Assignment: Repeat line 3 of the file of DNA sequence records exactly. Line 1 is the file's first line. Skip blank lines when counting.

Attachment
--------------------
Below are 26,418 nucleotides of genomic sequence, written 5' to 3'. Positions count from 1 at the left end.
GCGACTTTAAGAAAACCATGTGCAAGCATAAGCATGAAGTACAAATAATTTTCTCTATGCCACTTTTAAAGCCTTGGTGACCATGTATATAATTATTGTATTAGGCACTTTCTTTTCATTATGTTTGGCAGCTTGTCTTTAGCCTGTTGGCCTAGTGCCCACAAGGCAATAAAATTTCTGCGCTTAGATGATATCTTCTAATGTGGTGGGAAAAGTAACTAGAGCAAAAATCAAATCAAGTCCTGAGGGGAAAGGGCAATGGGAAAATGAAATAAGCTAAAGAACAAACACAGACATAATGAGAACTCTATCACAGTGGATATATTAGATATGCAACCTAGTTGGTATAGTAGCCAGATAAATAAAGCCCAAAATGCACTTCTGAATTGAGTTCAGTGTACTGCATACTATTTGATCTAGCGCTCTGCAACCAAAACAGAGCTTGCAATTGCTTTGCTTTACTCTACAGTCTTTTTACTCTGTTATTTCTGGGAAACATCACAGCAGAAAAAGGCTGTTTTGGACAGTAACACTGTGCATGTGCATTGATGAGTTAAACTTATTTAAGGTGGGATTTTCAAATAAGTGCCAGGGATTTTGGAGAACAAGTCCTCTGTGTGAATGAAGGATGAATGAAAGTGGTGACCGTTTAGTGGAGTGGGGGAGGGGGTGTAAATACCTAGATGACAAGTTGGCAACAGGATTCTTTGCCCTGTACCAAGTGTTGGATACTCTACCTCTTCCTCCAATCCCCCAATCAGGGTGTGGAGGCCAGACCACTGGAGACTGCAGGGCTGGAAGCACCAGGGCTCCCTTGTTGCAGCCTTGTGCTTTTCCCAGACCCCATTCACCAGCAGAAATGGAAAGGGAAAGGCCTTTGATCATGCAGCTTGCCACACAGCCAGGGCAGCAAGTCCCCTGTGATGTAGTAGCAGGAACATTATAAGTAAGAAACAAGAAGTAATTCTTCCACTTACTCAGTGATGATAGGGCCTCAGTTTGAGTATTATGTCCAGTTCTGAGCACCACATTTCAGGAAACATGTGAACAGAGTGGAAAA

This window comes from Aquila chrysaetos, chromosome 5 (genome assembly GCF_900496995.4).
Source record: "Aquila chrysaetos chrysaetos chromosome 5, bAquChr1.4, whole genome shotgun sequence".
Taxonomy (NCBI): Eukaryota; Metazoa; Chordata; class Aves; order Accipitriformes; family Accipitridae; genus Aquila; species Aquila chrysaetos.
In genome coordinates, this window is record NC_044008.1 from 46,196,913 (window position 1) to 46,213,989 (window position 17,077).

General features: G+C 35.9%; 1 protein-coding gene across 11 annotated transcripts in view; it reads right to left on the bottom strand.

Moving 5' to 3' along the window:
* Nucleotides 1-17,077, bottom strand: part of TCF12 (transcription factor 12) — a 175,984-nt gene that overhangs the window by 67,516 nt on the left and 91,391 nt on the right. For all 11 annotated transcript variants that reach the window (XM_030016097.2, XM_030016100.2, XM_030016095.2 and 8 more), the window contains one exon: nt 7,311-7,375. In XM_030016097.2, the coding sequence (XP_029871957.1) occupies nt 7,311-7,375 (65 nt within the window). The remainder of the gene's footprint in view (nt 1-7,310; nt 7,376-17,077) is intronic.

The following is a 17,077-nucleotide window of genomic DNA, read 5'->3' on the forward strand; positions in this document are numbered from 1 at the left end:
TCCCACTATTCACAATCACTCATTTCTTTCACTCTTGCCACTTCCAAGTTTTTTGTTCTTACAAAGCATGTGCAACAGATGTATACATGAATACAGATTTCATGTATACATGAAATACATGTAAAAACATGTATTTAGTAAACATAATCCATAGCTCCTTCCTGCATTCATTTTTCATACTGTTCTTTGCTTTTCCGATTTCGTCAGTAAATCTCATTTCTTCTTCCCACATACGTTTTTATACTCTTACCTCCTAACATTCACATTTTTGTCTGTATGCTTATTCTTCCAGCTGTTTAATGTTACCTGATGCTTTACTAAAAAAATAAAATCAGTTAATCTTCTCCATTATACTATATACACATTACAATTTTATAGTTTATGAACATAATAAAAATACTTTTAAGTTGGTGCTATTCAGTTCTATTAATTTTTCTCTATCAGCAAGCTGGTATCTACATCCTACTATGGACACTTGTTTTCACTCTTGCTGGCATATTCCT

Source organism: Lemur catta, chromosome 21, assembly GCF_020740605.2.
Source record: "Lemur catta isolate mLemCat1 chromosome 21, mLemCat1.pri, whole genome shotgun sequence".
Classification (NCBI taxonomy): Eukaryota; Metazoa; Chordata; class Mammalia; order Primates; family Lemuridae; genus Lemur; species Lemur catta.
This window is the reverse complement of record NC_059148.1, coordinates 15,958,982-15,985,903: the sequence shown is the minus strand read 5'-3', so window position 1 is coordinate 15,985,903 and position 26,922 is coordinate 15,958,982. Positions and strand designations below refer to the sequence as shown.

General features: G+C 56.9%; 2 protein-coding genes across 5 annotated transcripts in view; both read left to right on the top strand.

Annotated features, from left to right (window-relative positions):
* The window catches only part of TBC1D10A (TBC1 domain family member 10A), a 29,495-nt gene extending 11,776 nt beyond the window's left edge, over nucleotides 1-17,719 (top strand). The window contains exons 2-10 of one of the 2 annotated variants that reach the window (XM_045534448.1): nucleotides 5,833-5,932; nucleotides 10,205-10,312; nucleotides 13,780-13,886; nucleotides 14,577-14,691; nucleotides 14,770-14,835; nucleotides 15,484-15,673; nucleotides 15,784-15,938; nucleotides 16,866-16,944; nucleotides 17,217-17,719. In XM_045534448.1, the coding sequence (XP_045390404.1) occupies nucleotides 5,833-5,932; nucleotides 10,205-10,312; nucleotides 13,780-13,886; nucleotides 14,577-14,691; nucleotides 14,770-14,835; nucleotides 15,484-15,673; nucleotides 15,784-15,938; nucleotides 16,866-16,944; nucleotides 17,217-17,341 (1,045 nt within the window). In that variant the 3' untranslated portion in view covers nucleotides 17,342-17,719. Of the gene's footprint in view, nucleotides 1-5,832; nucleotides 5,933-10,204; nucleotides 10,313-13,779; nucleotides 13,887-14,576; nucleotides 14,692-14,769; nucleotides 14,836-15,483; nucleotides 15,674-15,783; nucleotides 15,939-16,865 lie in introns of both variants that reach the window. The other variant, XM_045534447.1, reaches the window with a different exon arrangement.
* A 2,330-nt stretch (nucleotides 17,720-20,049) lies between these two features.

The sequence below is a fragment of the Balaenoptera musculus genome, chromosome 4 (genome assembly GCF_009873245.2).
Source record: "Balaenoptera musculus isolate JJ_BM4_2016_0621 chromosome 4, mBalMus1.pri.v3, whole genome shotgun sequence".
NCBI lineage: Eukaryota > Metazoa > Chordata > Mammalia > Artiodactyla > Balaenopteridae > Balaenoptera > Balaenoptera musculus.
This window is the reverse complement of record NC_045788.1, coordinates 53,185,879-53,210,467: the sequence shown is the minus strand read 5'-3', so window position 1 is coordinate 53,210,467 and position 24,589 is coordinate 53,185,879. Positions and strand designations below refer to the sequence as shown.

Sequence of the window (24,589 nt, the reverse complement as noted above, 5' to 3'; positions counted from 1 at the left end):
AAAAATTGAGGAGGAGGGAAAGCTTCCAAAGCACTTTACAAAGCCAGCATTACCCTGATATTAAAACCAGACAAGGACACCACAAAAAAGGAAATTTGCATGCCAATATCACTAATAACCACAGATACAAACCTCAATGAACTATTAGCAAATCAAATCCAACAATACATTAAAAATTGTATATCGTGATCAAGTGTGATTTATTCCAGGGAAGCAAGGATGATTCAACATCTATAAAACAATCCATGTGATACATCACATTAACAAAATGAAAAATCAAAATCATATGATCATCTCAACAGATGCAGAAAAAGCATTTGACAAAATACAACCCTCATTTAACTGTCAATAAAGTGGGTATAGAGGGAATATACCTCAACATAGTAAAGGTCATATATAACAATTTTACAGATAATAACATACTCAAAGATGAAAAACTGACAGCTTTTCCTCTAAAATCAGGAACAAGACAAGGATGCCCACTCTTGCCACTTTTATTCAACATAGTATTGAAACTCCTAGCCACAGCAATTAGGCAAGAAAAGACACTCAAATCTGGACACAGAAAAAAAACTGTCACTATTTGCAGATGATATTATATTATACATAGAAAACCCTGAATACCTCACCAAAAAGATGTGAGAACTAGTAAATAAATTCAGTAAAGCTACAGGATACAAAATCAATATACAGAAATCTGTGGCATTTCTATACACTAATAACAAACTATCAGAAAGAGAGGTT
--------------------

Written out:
This window comes from Aquila chrysaetos, chromosome 5 (genome assembly GCF_900496995.4).